Your budding business is getting more clients as you grow. It’s encouraging to finally see your business pick up the pace and grow into bigger opportunities. Once you score a client, you look forward to serving them and gaining more clients. But there’s one important fact you might overlook.kick
The first interaction with your clients is the most important step. When clients decide to buy the services you offer, they are not always completely sure of their decision. Doubts creep in and make them wonder if they made the right decision. Your very first interaction during onboarding should justify their decision and ensure a smooth and profitable business for them.
What is client onboarding?
Client onboarding is the process of familiarizing a business client to the services you offer, discussing goals and strategies, and kick-starting a project to offer your services.
The importance of a good client onboarding procedure
It can be tempting to rush ahead once you have a commitment from a client, but you need to slow down and make sure you’ve clearly defined every step of your onboarding.
Here are a few reasons why client onboarding is so important:
- Create a great first impression and giving confidence to the client that the business will go well in the future
- Start with a sense that the project is ready to move forward
- Ensure that all necessities are in place and discussed beforehand
- Establish a standard process that keeps everyone informed so that even if employees change there is a documented process to guide them
- Reduce churn rate and increase client satisfaction
- Get referrals from satisfied clients
Client onboarding steps
For any type of business, these are a standard set of steps you can follow while onboarding a new client.
1. Discuss goals and objectives
Your focus should always be on the goals of your client. The success of your clients’ business determines the success of your company.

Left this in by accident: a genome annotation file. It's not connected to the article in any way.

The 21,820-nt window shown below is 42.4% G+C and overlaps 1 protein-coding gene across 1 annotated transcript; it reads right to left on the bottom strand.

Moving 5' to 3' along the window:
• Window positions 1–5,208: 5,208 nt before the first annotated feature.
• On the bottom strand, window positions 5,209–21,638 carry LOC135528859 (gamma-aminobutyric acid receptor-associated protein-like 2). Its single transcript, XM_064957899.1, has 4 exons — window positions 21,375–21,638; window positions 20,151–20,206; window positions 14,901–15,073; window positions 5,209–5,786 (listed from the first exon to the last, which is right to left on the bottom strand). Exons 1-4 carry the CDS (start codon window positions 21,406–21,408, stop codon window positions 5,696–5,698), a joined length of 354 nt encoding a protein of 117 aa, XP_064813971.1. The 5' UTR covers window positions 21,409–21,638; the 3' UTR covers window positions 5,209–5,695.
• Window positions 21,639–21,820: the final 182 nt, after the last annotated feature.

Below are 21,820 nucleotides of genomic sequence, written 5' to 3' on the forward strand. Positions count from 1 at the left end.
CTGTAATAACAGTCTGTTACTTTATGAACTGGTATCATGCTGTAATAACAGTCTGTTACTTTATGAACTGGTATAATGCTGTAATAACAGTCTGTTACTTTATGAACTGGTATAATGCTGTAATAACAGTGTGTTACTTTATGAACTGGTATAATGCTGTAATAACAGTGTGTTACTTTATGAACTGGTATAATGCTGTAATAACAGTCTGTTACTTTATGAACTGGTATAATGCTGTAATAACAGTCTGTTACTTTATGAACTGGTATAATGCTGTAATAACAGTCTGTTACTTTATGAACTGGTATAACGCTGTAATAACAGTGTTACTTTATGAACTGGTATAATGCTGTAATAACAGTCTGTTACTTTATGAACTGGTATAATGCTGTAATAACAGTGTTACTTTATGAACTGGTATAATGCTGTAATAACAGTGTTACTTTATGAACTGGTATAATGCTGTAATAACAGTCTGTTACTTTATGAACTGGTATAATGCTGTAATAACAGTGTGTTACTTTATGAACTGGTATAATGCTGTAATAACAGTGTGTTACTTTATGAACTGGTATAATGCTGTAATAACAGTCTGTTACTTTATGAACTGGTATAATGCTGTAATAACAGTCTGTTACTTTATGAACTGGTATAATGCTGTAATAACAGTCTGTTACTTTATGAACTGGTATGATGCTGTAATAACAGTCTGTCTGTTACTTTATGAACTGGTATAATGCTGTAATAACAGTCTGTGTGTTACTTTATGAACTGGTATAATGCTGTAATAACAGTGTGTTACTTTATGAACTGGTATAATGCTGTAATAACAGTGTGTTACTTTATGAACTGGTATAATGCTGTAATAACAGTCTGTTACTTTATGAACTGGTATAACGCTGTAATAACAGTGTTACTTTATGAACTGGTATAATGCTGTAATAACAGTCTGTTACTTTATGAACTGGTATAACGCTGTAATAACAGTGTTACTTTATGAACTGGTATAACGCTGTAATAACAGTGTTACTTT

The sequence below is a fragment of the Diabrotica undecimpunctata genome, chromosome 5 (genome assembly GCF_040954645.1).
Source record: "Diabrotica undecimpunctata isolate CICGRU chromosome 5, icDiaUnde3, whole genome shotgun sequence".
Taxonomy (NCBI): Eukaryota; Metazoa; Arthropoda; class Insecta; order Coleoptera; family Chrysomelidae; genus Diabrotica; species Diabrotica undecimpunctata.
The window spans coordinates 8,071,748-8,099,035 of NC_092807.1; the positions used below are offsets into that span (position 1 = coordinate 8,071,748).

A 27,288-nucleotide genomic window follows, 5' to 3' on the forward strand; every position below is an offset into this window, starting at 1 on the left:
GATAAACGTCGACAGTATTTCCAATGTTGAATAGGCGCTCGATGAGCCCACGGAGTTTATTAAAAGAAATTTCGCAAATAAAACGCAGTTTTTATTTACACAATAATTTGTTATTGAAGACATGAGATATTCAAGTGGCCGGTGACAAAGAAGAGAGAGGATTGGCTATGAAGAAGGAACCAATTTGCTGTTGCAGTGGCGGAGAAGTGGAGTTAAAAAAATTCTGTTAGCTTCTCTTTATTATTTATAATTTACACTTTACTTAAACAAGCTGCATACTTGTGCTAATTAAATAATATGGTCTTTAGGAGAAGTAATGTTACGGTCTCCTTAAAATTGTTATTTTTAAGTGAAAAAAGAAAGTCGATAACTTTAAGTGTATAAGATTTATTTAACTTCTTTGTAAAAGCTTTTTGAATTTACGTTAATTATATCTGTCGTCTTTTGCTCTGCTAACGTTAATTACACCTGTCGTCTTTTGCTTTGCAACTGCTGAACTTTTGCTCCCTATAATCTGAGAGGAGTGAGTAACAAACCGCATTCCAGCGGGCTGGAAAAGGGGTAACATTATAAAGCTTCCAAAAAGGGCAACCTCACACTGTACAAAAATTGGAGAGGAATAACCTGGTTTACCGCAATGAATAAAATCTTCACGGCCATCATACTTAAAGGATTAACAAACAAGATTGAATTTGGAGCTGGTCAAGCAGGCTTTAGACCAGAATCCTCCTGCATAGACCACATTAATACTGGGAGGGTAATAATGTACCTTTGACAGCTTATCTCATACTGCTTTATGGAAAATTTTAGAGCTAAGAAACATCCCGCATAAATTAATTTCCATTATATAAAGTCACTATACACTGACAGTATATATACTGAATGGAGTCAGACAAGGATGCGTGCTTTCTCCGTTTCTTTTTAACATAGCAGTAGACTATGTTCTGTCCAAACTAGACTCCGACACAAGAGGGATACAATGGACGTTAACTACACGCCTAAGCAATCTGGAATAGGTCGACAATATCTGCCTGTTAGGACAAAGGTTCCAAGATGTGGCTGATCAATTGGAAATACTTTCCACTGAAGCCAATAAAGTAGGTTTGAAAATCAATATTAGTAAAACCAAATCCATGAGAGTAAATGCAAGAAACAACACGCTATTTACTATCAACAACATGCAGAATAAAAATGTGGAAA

What is the client hoping to achieve with your service? What defines the success of your project? Get it down and focus all your efforts towards achieving them.
After you have the goals in place, set up intermediate objectives and due dates. Each objective should be progressive steps towards the final goal. Remember, a project that runs on time is already late. Arrive on mutually agreeable due dates with enough buffer time to recover from errors if they happen. On a side note, errors always happen.
2. Draw up a contract
A contract is not just a defense mechanism in case of misunderstandings. Rather it is a document that has all details about the project’s scope that keeps both parties informed.
In the contract include:
- Contact details of the client
- Terms of payment
- Terms of cancellation of the service
- Policies to comply with
- Service level agreements (SLAs)
- Work schedule (workdays, holidays, staffing)
The contract of a client has to be approved and sent to multiple departments in your company–finance, procurement, IT, etc. Create a workflow to avoid confusion and have a clear picture of who is reviewing the contract. This will save a lot of time and confusion when you start onboarding clients regularly.